Excellence Reporter: Sandra, what is the meaning of life?
Sandra Joseph: Maybe we can never understand the meaning of life, but we can feel into the experience of being alive and, in this way, inhabit meaning. We have all experienced those rare moments of pure being, when time seems to stop. In those eternal instants, we sense that there is a profound connection between all life and there is something about that oneness that touches infinity. Perhaps we are closest to the meaning of life when we are children, before the mind and its incessant chatter trap us, when we are simply immersed in the joyful experience of being alive.
One beautiful spring day when I was four, I was sitting on the sun-soaked porch of our Harvard Street duplex in Detroit, drawing a sun with a yellow Crayola, when the nice lady who lived upstairs came down to talk to me. We had been chatting for a while when she posed a question I wasn’t expecting: “Where did you come from?” she asked, tilting her head and catching my eye. It was a funny question, but I immediately understood what she meant. She was not asking me how I’d come to be sitting there on the porch that afternoon. What she was asking was, “How did you come to be in the world?”
I looked at her, bemused, wondering how it was possible that she didn’t know the answer; to me, it was as plain as the yellow on the paper in my lap. But I answered politely, with a quiet self-assurance: “I’ve always been here.” I would have just as readily assured her that she, my dog, and the lilac tree in the yard had always been there and always would be as well. Maybe the forms changed, but the essence, the life within the life had no beginning and no end. I didn’t have the language to articulate it then, but I vividly remember the deep inner knowing I had and the sea of boundless connection and joy I swam in as a result. Everything was eternal. It seemed so obvious. There was nowhere to go that was better than where I was.
One day soon, though, that all would change. I would hear a call that would move me far away from my Michigan home and out into the world. Incredible adventures were to follow with some dreams dashed and others fulfilled beyond my wildest imaginings. I thought the dreams were what I was seeking. I thought they were the end goal. But I understand now that the whole point of the pursuit was to get back to that total immersion, that sense of connection and oneness, that timeless feeling of wonder and joy that I experienced on that sunlit porch in Detroit when I was four.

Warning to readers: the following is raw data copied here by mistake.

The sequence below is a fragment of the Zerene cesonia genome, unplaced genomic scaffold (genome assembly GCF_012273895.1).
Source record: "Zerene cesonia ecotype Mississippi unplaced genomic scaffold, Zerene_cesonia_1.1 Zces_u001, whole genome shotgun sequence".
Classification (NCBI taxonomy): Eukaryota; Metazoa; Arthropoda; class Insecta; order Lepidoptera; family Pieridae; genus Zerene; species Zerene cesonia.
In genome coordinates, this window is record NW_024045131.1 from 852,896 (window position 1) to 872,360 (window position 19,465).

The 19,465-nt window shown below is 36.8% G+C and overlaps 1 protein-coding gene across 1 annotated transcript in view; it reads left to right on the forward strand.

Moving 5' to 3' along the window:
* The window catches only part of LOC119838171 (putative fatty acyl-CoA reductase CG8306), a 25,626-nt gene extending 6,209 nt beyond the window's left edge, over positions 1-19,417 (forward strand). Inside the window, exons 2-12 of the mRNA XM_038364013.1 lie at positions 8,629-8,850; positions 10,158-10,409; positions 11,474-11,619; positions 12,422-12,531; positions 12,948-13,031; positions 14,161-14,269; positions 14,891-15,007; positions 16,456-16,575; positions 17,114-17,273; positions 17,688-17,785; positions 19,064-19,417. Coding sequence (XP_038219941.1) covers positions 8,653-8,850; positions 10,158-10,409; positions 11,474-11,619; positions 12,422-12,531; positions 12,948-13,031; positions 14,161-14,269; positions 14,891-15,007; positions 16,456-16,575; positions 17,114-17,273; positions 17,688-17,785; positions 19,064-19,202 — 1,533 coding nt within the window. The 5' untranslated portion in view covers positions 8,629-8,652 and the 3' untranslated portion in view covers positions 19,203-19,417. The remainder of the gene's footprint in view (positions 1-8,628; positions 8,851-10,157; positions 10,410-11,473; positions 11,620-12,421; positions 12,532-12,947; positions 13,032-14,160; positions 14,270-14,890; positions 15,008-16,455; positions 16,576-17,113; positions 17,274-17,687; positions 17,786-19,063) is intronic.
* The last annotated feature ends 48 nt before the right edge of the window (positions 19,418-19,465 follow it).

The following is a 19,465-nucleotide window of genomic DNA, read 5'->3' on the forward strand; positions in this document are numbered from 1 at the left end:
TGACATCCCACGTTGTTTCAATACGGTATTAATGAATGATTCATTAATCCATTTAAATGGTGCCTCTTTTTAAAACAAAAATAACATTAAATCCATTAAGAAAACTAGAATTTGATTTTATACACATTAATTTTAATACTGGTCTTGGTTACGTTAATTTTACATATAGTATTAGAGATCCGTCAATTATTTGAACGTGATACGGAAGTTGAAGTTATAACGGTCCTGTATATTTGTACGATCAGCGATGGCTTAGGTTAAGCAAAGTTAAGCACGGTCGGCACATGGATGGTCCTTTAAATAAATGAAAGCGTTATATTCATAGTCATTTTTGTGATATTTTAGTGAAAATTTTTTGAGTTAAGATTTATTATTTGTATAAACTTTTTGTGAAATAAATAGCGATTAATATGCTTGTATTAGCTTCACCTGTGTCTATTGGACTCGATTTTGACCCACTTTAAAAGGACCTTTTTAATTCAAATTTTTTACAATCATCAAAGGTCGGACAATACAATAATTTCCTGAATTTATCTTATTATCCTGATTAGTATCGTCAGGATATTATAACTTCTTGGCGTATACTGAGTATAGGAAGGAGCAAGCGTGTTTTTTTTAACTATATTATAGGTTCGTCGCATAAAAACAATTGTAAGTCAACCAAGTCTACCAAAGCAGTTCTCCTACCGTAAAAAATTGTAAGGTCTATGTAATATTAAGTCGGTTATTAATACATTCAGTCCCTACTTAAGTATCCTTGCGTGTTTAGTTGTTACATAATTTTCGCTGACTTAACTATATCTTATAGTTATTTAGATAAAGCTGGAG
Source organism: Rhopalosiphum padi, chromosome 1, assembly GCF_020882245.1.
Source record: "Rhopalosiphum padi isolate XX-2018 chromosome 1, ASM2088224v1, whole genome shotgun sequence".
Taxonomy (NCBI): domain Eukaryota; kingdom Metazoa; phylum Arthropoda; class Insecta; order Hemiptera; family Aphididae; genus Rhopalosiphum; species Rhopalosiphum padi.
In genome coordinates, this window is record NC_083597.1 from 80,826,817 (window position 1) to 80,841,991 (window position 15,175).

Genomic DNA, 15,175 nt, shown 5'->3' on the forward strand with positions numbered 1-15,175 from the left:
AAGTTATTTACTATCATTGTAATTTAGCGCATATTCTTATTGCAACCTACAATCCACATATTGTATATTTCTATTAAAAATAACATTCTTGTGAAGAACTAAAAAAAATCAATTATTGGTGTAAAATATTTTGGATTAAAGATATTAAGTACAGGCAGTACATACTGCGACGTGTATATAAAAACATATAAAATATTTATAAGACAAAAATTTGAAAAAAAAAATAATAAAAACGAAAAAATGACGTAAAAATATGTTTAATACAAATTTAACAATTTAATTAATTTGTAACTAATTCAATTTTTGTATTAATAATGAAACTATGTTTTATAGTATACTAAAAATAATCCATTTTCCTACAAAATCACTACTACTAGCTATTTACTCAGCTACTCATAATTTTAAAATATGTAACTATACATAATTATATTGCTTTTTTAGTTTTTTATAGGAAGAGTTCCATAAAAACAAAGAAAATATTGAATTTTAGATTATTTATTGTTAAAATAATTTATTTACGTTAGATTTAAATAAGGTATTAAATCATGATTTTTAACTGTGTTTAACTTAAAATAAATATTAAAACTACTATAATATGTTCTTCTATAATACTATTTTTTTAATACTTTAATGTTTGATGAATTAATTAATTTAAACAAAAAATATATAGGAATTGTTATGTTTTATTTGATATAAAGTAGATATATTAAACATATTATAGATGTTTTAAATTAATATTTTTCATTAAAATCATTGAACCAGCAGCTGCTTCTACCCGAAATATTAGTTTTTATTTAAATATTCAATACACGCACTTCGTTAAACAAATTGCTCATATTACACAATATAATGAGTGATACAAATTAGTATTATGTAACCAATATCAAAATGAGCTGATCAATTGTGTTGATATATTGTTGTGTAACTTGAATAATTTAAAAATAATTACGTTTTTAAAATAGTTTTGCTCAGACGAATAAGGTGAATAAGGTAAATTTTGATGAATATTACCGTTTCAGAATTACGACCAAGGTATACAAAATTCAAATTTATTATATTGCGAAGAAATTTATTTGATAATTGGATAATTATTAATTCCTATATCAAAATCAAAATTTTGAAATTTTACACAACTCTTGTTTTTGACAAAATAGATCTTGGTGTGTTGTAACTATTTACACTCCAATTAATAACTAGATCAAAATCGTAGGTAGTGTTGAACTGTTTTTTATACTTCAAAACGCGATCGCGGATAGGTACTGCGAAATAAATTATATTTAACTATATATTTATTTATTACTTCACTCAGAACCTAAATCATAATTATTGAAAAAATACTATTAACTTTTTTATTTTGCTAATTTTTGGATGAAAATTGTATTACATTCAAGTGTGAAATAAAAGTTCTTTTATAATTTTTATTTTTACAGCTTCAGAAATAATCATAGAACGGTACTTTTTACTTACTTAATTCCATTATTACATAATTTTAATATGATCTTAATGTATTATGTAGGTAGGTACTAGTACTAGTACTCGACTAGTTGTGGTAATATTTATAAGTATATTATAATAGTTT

We all started out being utterly who we are and experiencing our own true luminous nature. Young children have no use for masks. But with age comes a filming over of the essential self and before we know it, we may find ourselves separated from our direct experience of life. To create a meaningful life, we can begin by reclaiming our authentic essence, to return to our true self. Fully inhabiting who we are is the doorway to everything we seek. For some of us, it’s been a long time since we’ve had moments of openhearted, directly felt experience of aliveness. That’s where the treasure is buried. It’s already within each one of us, just waiting to be discovered and brought to the surface where it can become part of the way we forge meaning out of the life we’ve been gifted.
~Sandra Joseph is a singer, actress, author, and speaker who holds the distinction of being the longest-running leading lady in Broadway’s longest-running show. For ten years and more than 1,500 performances, she starred in one of the best-known roles in Broadway history: Christine Daaé in The Phantom of the Opera. Along with New York Times bestselling author Caroline Myss, Sandra is the co-author of the 4-CD audio learning program Your Creative Soul: Expressing Your Authentic Voice. She has been seen on The Oprah Winfrey Show, CNN, The Today Show, The Early Show, Dateline, The View, Law and Order, Law and Order: Criminal Intent, Late Night with Conan O’Brien, One Life to Live, and As the World Turns.
Copyright © 2016 Excellence Reporter
Thank you for reminding me.